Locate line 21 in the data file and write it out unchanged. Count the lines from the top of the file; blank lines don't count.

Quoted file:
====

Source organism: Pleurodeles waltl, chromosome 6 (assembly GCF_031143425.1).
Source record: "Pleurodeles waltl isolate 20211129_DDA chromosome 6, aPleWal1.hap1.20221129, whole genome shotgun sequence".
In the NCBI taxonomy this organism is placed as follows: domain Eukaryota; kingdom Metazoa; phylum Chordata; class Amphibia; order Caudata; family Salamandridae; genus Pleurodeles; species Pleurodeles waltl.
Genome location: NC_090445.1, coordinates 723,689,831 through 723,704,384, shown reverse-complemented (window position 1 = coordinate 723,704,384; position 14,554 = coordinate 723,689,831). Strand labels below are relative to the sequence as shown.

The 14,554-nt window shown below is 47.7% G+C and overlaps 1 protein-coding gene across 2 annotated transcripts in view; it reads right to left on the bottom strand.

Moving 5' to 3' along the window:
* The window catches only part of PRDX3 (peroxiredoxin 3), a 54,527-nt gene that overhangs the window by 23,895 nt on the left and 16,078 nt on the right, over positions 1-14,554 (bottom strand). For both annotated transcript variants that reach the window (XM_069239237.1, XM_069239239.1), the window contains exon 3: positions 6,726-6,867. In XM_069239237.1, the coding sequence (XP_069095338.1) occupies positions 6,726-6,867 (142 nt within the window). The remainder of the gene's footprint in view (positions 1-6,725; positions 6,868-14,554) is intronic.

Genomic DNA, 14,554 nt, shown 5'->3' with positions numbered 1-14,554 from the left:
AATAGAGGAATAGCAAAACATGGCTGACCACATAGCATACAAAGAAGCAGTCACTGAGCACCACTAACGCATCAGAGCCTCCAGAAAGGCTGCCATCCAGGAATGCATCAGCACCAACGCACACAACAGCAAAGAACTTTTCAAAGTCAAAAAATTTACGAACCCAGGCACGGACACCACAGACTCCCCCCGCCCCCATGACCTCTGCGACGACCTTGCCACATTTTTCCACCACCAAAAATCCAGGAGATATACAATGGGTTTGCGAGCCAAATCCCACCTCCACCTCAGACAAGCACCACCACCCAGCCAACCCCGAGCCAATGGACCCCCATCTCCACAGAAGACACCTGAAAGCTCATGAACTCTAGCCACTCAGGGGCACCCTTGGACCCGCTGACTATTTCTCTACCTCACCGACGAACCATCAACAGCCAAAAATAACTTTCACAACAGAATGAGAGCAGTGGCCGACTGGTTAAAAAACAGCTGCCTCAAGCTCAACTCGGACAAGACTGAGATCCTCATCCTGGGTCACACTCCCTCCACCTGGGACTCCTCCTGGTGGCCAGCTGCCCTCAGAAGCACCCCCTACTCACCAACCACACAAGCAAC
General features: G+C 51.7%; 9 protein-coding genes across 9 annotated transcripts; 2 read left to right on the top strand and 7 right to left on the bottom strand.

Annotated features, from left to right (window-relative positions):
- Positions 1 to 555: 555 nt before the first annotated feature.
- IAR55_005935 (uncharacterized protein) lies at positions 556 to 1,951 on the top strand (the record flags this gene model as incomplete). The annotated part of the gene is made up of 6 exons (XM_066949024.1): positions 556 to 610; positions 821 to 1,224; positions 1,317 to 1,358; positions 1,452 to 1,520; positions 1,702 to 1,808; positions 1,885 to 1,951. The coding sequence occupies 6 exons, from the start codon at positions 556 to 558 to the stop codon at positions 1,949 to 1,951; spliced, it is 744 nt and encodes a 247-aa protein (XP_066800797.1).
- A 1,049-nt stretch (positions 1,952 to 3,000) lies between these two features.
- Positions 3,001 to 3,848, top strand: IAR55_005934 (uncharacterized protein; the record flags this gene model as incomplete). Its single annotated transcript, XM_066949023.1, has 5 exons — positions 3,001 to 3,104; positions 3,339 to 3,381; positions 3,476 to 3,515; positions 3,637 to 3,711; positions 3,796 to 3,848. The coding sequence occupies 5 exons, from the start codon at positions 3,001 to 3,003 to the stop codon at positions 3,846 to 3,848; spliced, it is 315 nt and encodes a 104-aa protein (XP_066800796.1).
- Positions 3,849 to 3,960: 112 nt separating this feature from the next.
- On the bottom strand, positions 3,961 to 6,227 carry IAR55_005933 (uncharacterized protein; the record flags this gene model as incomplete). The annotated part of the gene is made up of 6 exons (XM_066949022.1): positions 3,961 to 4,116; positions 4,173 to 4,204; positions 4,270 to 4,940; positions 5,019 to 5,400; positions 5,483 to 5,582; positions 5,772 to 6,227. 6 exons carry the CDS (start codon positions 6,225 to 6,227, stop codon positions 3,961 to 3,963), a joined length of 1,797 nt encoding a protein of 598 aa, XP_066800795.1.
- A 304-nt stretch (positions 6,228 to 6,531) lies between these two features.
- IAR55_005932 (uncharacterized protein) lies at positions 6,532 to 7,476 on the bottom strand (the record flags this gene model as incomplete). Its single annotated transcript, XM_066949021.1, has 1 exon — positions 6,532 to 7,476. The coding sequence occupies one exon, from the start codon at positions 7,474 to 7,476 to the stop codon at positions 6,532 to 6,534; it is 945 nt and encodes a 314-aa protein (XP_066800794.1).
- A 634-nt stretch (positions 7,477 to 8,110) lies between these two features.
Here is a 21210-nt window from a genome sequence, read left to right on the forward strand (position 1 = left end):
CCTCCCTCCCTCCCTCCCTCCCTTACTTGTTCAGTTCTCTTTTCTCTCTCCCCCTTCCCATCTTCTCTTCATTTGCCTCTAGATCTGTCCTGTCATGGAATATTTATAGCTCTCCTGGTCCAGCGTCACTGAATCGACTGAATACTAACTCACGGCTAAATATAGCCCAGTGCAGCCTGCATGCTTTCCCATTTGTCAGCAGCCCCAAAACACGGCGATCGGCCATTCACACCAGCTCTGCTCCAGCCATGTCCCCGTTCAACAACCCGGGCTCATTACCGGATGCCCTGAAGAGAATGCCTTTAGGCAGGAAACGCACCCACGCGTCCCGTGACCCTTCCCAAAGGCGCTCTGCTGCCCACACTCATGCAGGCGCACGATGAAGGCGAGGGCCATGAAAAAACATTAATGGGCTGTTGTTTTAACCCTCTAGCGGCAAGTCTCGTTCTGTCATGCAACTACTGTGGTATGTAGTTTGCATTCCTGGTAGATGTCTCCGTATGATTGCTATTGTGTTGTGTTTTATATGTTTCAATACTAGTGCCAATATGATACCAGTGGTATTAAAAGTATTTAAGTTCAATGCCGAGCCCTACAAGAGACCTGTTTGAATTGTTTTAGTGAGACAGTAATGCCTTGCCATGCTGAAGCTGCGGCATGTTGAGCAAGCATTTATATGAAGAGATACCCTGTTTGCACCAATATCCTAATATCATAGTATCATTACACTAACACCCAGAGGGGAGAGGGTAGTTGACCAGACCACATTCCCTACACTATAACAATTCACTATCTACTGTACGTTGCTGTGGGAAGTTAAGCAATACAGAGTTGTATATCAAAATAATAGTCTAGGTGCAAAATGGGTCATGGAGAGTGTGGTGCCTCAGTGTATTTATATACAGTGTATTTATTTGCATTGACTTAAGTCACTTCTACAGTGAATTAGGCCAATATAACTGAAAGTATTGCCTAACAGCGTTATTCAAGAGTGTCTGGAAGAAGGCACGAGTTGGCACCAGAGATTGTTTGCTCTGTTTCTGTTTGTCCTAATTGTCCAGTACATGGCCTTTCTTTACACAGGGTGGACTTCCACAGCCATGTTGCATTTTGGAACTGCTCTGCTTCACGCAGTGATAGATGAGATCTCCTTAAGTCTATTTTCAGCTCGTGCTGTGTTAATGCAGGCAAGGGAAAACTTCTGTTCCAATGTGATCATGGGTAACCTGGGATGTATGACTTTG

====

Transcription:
Here is a 21210-nt window from a genome sequence, read left to right on the forward strand (position 1 = left end):